You are both right. Creator (and other machine control software packages) simply send the temperature setpoint (target) to the microcontroller board, and the firmware is responsible for closed loop temperature control. The controller in the Marlin firmware is a straightforward Proportional + Integral + Derivative (PID) controller (plus autotuning capability --- more on that below), and the output of that algorithm adjusts the duty cycle (percent time ON vs. overall cycle time) of the heater (bed or extruder).
When close to setpoint, the temperature control is in a "linear" region, and the response is pretty good. Basically, the output duty cycle applies, on average, enough power to the heater to make up for the loss to filament and ambient. If the temperature drifts away from setpoint, the average power is adjusted. With Proportional action, the further from setpoint, the more the adjustment. The Integral action makes sure that any error over time gets "mopped up" -- it drags the average power by the horns to get back to setpoint. Derivative (rate) action makes sure if the actual temperature is changing quickly, more counter-adjustment is made, and if the actual temperature is changing slowly, less counter-adjustment is made.
The Marlin firmware has an "Autotune" capability. If you send the G-code to trigger the autotuner for a particular temperature, the firmware will make a "bump" in the setpoint, then see how the control reacts over time. Based on how soon the temperature starts to change (deadtime), how fast the temperature changes (process lag time) and how far the temperature changes (process gain), it calculates new "gain" parameters for the P, I and D terms of the control algorithm. It displays those values, and another G-code applies them, storing them in non-volatile memory (until you change them again).
When NOT close to setpoint, however, you are outside the "linear" region that all the math that goes into PID control theory depends on. When you first fire up the heater, the difference between the setpoint (temperature you want) and the actual temperature is so high, that the output of the PID function is 100%, and so the power is set to 100% ON time. Control systems engineers refer to this as a "saturated" output. (It happens because you have to add a lot of heat to get to temperature using a limited heat source.) When the output is saturated, you're basically "not in control". Worse, when you start heating, it takes some time for the temperature measurement to START to change, and once you have the heat on full, if you turn it off, the temperature keeps going up for a while, because the heater is still hotter than the measurement point for a while after you turn it off.
There are "Model Predictive Controller" (MPC) designs that can deal with this situation WAY better than PID control can. They basically make a mathematical model of the "process" (heater and hardware and measurement) and predict how the applied power will affect the temperature over time. MPCs can deal with the fact that there's some stored heat between the heater and the measurement point and reduce the power to the heater at just the right time BEFORE reaching setpoint so the temperature can "finish coasting up". A good MPC-based temperature controller can actually autotune itself as you turn it on by measuring the delay in the temperature starting upward when you first turn on the heater and measuring the maximum slope in temperature on the way up!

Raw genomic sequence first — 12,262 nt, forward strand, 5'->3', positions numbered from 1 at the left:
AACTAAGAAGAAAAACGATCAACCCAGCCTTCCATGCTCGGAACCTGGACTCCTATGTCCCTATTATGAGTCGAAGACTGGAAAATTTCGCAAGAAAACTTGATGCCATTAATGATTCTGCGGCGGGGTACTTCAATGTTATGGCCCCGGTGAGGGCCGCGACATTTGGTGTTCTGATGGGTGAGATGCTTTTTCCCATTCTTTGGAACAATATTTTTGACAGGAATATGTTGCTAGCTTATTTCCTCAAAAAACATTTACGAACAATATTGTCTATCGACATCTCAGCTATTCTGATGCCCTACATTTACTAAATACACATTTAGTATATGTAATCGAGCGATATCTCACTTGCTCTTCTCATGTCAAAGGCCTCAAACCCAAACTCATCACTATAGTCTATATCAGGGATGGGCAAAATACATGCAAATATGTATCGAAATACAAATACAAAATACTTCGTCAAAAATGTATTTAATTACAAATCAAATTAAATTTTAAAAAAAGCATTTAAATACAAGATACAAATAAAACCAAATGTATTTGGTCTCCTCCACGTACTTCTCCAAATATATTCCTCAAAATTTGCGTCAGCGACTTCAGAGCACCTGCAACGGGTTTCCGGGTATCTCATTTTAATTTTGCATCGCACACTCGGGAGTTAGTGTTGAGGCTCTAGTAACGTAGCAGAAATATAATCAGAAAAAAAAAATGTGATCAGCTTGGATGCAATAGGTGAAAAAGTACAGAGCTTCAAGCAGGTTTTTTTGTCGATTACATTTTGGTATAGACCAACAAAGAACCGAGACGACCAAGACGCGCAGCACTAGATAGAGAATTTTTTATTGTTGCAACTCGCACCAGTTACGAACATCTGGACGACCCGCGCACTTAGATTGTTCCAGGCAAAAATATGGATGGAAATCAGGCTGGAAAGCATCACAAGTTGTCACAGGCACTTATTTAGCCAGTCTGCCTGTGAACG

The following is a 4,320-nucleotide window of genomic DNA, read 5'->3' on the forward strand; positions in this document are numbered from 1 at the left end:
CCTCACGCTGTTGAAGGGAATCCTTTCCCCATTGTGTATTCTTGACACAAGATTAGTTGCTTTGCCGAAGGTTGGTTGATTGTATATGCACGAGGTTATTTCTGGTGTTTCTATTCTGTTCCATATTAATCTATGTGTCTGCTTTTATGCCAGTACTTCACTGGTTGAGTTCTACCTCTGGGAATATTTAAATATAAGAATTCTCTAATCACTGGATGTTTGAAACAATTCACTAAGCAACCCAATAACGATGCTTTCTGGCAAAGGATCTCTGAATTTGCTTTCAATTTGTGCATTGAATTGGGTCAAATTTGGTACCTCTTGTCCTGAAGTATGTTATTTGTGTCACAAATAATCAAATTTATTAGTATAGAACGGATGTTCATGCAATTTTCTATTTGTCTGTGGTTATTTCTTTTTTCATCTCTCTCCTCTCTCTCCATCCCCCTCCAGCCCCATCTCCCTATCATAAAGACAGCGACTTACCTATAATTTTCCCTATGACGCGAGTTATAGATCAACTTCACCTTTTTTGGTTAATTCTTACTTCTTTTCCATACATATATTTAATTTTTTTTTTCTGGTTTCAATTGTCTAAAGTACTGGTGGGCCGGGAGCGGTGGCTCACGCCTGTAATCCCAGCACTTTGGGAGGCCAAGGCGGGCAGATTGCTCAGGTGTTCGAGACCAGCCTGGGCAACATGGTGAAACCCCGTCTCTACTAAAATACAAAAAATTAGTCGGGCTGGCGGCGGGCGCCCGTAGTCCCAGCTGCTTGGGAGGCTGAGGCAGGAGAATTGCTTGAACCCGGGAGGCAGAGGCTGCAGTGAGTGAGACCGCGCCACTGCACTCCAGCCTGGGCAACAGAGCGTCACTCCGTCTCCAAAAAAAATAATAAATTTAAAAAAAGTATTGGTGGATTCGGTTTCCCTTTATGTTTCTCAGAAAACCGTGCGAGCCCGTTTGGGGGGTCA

So why use PID over MPC? PID requires three parameters (gains) and some fairly straightforward math for rates of change, accumulators and such. The PID autotune is a bit more complicated, but not much. (BTW, PID autotune algorithms can be written to apply "hot" tuning, which gets to setpoint faster but has overshoot, or "damped" tuning, which takes longer to get to set temperature but doesn't overshoot. I don't know what type of response the Marlin PID autotune is striving for. But, again, this only applies in the linear region and doesn't deal with the initial overshoot due to saturation...) Model Predictive Controllers require much more data storage and statistical math to model the process, and similar for the MPC autotune. It may be that the ATMEGA MCU on the RAMBo board (as used on my M2) doesn't have enough extra ROM for the algorithms, or, more likely, enough RAM for the needed data storage. (There are also probably patent issues with some MPC algorithms.)
A simple workaround might be to have a "linear band" sequence for the PID. It could work something like this:
1. If the temperature is outside some defined band (say, +/- 10 degrees C) from target, apply a setpoint at the band edge.
So if you are going for 195 for extruder temperature, set the setpoint to 185.
2. When temperature just levels off the first time (supposedly at its maximum overshoot), change the setpoint to the final target value.
So, when the temperature zooms past 185 up to, say, 193, and then just starts to decrease, set the setpoint to 195.
You're basically doing an uncontrolled ramp-up to get to the linear region, then switching to PID control once you're semi-stable in the region.
You wouldn't need to change the firmware, I think. The Machine Control Panel in Creator could handle such a sequence with only one or two additional parameters in the FFF settings involving the size of the "linear band" to use. If it's +/- 10 degrees C, Creator would send a temperature setpoint of (target - 10) when the temperature is below the band and (target) when it's in the band. (You'd have to offset these each a bit so you don't get stuck at, say, 184.9 degrees when you're trying to get to 195. But, hey, implementation details....
Anyway, hope this long explanation helps. Meantime, I'll look around a bit and see if I can find a way to do some basic MPC that would not have too big a RAM or ROM footprint....
( http://www.isa.org/ http://www.isa.org/CAP